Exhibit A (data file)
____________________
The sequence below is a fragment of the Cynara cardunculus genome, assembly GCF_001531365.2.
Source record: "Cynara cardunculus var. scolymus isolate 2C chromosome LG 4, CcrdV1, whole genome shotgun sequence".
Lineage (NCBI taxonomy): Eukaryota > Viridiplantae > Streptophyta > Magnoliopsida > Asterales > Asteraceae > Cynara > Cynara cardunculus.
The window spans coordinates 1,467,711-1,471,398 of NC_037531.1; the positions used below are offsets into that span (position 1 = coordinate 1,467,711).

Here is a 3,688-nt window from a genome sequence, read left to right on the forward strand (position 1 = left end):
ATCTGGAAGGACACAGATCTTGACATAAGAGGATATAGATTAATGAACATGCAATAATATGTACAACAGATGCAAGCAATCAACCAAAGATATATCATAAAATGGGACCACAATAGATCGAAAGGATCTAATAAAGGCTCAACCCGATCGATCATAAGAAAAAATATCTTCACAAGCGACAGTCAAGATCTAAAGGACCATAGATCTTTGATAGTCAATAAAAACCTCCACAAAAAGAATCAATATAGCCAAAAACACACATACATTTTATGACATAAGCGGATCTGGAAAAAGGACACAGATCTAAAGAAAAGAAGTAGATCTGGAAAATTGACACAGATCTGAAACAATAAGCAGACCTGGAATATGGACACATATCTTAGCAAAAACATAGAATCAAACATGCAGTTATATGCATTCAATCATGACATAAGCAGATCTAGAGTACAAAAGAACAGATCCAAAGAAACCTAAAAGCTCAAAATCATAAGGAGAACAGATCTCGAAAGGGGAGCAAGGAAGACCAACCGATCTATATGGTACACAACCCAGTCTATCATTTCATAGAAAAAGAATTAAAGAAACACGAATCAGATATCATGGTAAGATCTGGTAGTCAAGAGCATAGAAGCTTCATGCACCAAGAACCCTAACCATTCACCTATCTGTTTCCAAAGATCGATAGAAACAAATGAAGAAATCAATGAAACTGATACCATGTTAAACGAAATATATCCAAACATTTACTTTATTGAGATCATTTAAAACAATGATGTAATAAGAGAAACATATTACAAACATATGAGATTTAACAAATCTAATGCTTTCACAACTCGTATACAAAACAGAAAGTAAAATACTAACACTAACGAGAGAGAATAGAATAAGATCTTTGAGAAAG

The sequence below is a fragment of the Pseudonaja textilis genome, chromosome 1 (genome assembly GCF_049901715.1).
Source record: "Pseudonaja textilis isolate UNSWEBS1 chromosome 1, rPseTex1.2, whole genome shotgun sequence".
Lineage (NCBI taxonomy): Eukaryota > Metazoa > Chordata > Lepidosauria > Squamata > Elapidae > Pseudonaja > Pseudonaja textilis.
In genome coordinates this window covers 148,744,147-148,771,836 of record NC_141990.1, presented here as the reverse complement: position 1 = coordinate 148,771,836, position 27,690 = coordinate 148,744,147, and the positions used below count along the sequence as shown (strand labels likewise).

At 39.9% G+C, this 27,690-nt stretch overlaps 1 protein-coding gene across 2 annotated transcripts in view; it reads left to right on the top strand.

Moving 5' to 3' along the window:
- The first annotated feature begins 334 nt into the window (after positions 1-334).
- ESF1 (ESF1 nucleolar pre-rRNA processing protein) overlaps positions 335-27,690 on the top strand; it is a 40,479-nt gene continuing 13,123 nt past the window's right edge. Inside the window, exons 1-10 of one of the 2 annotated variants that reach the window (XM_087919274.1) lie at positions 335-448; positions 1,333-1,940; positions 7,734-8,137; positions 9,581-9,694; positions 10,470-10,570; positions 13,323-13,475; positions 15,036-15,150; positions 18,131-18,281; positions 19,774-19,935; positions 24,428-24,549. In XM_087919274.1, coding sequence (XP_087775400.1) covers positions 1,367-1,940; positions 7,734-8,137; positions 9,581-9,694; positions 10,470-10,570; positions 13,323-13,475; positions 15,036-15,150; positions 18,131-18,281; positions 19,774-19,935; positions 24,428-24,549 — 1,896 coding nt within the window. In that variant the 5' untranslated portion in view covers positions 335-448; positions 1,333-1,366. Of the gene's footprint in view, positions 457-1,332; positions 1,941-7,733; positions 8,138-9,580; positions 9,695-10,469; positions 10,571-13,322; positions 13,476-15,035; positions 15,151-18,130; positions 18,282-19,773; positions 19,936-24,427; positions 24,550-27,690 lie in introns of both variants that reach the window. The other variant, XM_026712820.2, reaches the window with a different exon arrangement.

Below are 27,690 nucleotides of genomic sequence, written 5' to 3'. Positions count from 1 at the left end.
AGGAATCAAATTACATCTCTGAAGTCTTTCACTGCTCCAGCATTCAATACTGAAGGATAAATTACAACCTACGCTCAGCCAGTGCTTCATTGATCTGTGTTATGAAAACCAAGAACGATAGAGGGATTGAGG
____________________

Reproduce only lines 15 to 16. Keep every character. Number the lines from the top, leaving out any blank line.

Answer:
Below are 27,690 nucleotides of genomic sequence, written 5' to 3'. Positions count from 1 at the left end.
AGGAATCAAATTACATCTCTGAAGTCTTTCACTGCTCCAGCATTCAATACTGAAGGATAAATTACAACCTACGCTCAGCCAGTGCTTCATTGATCTGTGTTATGAAAACCAAGAACGATAGAGGGATTGAGG